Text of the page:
Growing Media: Better with Age?

Unlike fine wines and cheeses, potting mixes do not improve with age.   Long-term storage of growing media in bulk or in bags can lead to production problems because physical and chemical properties change over time.   

Storage conditions definitely come into play here.  Mixes exposed to the elements can become dry and hard to wet or they may become too saturated in rainy, humid weather.  Wet media is easily compacted resulting in poor aeration and drainage around the root system.  Sunlight may break down plastic packaging, exposing the contents to contamination by weed seeds or diseases as with uncovered bulk mixes.

Most blends these days include some type of fertilizer.  Starter charges of fertilizer can be consumed by naturally occurring micro-organisms as the mix ages.  It may be necessary to apply additional fertilizer sooner than expected to avoid nutrient deficiencies.  Any slow-release fertilizers are affected by temperature and moisture.  Since all mixtures contain some moisture, releases begin soon after blending.  High temperature and moisture cause quicker release and potentially high levels of soluble salts.  In addition, pH and nitrogen levels may change over time, depending on mix components and moisture levels.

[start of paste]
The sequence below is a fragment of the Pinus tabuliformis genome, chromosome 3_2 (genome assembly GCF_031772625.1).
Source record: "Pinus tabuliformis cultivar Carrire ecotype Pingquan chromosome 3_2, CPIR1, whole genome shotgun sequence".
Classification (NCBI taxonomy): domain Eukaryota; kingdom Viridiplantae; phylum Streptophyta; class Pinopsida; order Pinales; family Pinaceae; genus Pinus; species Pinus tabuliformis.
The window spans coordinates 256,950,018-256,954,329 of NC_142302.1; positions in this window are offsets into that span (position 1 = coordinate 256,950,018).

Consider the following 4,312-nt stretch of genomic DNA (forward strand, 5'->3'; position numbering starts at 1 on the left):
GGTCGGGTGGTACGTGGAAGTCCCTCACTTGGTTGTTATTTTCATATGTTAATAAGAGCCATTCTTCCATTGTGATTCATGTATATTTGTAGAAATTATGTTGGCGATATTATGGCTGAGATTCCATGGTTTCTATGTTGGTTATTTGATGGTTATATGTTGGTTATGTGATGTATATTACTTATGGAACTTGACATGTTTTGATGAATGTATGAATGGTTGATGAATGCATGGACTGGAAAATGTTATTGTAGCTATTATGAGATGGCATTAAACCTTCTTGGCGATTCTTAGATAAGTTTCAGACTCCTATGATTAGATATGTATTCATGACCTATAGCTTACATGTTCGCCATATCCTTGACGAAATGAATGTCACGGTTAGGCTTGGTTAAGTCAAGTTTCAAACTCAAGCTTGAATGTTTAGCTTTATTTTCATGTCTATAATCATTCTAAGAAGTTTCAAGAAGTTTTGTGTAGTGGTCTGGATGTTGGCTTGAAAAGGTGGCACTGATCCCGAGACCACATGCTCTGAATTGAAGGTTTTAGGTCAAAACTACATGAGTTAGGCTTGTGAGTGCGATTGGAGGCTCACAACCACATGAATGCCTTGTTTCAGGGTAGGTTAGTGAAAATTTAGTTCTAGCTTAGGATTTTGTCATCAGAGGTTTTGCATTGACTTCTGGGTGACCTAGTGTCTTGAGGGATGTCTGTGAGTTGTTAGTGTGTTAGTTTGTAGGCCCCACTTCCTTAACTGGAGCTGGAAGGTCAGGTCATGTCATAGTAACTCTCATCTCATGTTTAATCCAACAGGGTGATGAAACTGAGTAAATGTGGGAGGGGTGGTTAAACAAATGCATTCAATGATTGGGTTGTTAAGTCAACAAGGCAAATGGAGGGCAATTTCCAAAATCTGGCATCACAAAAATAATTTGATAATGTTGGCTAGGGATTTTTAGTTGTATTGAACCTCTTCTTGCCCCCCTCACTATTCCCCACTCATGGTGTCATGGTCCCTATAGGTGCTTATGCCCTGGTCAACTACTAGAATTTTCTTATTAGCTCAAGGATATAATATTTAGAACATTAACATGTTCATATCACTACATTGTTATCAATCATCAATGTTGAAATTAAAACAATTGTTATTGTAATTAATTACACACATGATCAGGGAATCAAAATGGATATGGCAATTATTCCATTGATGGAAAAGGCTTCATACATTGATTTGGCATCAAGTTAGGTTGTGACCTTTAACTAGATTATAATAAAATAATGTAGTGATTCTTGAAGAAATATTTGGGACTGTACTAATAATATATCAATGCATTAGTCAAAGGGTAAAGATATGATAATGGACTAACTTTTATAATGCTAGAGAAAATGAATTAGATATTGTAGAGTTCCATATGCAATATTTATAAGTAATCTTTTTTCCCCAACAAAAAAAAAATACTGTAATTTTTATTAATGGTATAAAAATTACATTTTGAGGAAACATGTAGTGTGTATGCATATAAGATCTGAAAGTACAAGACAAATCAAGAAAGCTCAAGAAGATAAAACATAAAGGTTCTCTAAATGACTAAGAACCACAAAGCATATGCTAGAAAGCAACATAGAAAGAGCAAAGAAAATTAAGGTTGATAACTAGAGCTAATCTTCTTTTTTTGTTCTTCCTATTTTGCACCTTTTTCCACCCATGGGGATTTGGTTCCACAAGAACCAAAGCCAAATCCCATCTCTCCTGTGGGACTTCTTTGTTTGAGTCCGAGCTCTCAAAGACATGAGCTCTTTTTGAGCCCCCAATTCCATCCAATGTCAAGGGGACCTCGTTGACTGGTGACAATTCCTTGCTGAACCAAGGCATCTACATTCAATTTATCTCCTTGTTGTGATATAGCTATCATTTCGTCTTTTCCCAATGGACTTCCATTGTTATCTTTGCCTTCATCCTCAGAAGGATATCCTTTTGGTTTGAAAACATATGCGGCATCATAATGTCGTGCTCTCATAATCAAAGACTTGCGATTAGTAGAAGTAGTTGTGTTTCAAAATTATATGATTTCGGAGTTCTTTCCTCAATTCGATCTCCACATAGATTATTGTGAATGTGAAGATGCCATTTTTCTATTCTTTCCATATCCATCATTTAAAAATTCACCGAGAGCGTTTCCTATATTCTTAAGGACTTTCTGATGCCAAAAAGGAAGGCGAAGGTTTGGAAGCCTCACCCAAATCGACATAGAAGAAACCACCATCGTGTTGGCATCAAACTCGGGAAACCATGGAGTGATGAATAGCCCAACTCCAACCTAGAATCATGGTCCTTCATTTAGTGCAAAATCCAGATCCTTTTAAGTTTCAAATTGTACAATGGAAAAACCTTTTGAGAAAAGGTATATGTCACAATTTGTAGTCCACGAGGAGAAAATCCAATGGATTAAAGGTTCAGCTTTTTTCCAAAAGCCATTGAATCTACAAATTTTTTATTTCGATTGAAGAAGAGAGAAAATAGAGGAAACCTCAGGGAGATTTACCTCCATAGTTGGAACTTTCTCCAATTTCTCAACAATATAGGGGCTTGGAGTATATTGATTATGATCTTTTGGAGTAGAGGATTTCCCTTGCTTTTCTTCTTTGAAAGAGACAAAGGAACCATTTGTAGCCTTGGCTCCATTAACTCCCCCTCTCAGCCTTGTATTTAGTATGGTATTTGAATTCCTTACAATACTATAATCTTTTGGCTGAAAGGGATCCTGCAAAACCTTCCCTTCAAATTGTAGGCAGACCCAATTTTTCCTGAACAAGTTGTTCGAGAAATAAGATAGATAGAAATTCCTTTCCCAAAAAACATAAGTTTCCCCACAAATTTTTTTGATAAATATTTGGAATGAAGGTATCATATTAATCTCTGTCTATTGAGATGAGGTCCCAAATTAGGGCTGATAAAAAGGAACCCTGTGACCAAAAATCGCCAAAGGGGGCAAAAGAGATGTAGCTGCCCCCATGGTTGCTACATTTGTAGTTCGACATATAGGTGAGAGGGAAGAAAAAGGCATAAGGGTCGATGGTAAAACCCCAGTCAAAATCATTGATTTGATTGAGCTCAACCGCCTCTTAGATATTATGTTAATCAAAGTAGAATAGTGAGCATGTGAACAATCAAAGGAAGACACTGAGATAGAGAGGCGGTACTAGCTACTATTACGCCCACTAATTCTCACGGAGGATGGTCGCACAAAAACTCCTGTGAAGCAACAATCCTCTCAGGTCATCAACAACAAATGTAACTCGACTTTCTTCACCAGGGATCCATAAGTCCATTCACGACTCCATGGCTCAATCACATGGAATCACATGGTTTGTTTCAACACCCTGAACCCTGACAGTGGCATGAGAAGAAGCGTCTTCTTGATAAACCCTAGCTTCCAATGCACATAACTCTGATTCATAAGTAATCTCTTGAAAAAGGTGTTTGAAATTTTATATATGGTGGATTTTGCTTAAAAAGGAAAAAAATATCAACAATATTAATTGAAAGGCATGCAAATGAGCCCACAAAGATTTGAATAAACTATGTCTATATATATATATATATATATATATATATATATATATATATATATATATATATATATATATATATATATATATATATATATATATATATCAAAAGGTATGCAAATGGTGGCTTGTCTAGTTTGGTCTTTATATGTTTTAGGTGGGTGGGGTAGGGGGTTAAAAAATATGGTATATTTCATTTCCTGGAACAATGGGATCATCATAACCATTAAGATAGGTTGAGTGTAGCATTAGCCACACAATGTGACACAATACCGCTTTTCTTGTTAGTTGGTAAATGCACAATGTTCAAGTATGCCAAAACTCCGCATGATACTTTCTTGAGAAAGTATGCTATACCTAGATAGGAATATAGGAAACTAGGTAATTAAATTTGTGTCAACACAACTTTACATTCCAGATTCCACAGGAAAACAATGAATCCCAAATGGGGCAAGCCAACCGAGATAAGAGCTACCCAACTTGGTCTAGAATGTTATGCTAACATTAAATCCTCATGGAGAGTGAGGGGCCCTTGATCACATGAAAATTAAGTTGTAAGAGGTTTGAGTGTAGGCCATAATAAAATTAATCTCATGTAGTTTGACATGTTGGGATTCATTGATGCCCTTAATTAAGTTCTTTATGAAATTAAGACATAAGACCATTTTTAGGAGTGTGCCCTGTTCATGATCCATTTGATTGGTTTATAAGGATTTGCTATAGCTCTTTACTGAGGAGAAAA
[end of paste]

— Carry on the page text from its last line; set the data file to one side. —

What can be done to avoid these problems?  Use growing media as soon as possible.  Don’t purchase more growing media than you can use in six months and store it in a cool dry place.  In outdoor storage situations, use water impermeable barriers over top to prevent leaching, moisture retention, and contamination by weeds and diseases.  This is a principle of Best Management Practices for Florida Container Nurseries. (http://bit.ly/geIa7n)

Check pH and soluble salts regularly, especially on older mixes.  The Manatee Extension office offers this type of soil testing for a small fee. 

Nutritional analyses can also be done by UF’s Extension Soil Testing Laboratory (click on Container Media Test) or through private labs.  It could save you money in the long run, leaving more for those fine things that do improve with age!

Advertisements

About Kathy

Program Assistant with UF/IFAS Manatee County Extension Service, specializing in Integrated Pest Management for ornamental nurseries.
This entry was posted in Growers, Plants. Bookmark the permalink.